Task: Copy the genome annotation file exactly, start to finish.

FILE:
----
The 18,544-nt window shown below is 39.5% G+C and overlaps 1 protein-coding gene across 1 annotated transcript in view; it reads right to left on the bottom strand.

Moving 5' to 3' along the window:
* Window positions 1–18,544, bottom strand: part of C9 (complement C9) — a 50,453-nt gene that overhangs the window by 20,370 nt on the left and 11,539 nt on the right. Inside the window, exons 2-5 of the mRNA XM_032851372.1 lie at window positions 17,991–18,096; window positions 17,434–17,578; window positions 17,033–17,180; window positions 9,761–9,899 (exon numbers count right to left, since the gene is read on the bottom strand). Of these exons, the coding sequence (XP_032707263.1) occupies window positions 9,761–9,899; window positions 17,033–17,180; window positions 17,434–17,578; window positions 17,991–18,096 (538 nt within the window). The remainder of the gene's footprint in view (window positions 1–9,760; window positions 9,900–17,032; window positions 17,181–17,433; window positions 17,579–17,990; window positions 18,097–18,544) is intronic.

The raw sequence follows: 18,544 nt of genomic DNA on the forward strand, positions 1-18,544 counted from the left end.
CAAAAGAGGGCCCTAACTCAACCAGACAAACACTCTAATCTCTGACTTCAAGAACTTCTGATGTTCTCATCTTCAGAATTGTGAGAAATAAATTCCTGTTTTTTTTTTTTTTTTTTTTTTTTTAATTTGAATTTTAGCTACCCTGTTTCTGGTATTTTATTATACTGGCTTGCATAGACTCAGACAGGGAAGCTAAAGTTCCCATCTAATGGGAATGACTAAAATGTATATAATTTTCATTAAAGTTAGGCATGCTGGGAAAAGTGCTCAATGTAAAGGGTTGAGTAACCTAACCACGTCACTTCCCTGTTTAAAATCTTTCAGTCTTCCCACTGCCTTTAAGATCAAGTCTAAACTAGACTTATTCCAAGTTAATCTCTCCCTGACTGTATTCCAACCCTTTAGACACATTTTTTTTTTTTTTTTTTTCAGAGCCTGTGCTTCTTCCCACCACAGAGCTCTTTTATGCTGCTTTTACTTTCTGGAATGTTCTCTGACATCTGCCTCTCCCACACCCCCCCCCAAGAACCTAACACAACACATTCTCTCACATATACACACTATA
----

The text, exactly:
The 18,544-nt window shown below is 39.5% G+C and overlaps 1 protein-coding gene across 1 annotated transcript in view; it reads right to left on the bottom strand.

Moving 5' to 3' along the window:
* Window positions 1–18,544, bottom strand: part of C9 (complement C9) — a 50,453-nt gene that overhangs the window by 20,370 nt on the left and 11,539 nt on the right. Inside the window, exons 2-5 of the mRNA XM_032851372.1 lie at window positions 17,991–18,096; window positions 17,434–17,578; window positions 17,033–17,180; window positions 9,761–9,899 (exon numbers count right to left, since the gene is read on the bottom strand). Of these exons, the coding sequence (XP_032707263.1) occupies window positions 9,761–9,899; window positions 17,033–17,180; window positions 17,434–17,578; window positions 17,991–18,096 (538 nt within the window). The remainder of the gene's footprint in view (window positions 1–9,760; window positions 9,900–17,032; window positions 17,181–17,433; window positions 17,579–17,990; window positions 18,097–18,544) is intronic.

The raw sequence follows: 18,544 nt of genomic DNA on the forward strand, positions 1-18,544 counted from the left end.
CAAAAGAGGGCCCTAACTCAACCAGACAAACACTCTAATCTCTGACTTCAAGAACTTCTGATGTTCTCATCTTCAGAATTGTGAGAAATAAATTCCTGTTTTTTTTTTTTTTTTTTTTTTTTTAATTTGAATTTTAGCTACCCTGTTTCTGGTATTTTATTATACTGGCTTGCATAGACTCAGACAGGGAAGCTAAAGTTCCCATCTAATGGGAATGACTAAAATGTATATAATTTTCATTAAAGTTAGGCATGCTGGGAAAAGTGCTCAATGTAAAGGGTTGAGTAACCTAACCACGTCACTTCCCTGTTTAAAATCTTTCAGTCTTCCCACTGCCTTTAAGATCAAGTCTAAACTAGACTTATTCCAAGTTAATCTCTCCCTGACTGTATTCCAACCCTTTAGACACATTTTTTTTTTTTTTTTTTTCAGAGCCTGTGCTTCTTCCCACCACAGAGCTCTTTTATGCTGCTTTTACTTTCTGGAATGTTCTCTGACATCTGCCTCTCCCACACCCCCCCCCAAGAACCTAACACAACACATTCTCTCACATATACACACTATA